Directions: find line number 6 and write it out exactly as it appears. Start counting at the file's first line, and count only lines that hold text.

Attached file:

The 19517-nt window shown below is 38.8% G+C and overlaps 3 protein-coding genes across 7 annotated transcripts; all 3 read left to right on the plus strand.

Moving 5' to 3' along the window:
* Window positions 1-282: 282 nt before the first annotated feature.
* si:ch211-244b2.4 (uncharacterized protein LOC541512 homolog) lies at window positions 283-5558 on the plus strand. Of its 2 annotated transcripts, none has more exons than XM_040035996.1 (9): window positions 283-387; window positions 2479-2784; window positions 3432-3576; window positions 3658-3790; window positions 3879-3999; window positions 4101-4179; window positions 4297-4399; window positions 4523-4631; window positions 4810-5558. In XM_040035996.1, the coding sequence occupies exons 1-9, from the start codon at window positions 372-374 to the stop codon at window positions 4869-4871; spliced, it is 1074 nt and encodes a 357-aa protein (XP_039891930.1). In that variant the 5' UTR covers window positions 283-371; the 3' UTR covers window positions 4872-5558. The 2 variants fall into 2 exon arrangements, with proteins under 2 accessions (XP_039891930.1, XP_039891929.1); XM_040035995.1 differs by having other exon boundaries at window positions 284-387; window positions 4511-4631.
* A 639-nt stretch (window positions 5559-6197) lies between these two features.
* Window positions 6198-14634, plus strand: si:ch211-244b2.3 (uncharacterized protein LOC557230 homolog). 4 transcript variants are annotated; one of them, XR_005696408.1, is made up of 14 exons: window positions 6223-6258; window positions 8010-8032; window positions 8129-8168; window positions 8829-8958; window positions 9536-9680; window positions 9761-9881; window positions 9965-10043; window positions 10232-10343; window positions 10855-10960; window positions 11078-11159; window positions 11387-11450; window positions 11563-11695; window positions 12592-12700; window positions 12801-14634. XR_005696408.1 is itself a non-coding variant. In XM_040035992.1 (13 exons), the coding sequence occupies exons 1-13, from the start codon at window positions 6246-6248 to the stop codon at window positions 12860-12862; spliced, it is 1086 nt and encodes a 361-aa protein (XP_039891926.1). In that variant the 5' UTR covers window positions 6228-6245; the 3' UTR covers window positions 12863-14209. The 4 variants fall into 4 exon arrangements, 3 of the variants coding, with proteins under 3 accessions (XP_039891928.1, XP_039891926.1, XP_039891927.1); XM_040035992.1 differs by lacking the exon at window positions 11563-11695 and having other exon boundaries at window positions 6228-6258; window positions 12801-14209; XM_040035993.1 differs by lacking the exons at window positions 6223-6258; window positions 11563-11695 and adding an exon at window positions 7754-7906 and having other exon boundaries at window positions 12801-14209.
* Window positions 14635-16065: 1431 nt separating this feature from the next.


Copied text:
* Window positions 6198-14634, plus strand: si:ch211-244b2.3 (uncharacterized protein LOC557230 homolog). 4 transcript variants are annotated; one of them, XR_005696408.1, is made up of 14 exons: window positions 6223-6258; window positions 8010-8032; window positions 8129-8168; window positions 8829-8958; window positions 9536-9680; window positions 9761-9881; window positions 9965-10043; window positions 10232-10343; window positions 10855-10960; window positions 11078-11159; window positions 11387-11450; window positions 11563-11695; window positions 12592-12700; window positions 12801-14634. XR_005696408.1 is itself a non-coding variant. In XM_040035992.1 (13 exons), the coding sequence occupies exons 1-13, from the start codon at window positions 6246-6248 to the stop codon at window positions 12860-12862; spliced, it is 1086 nt and encodes a 361-aa protein (XP_039891926.1). In that variant the 5' UTR covers window positions 6228-6245; the 3' UTR covers window positions 12863-14209. The 4 variants fall into 4 exon arrangements, 3 of the variants coding, with proteins under 3 accessions (XP_039891928.1, XP_039891926.1, XP_039891927.1); XM_040035992.1 differs by lacking the exon at window positions 11563-11695 and having other exon boundaries at window positions 6228-6258; window positions 12801-14209; XM_040035993.1 differs by lacking the exons at window positions 6223-6258; window positions 11563-11695 and adding an exon at window positions 7754-7906 and having other exon boundaries at window positions 12801-14209.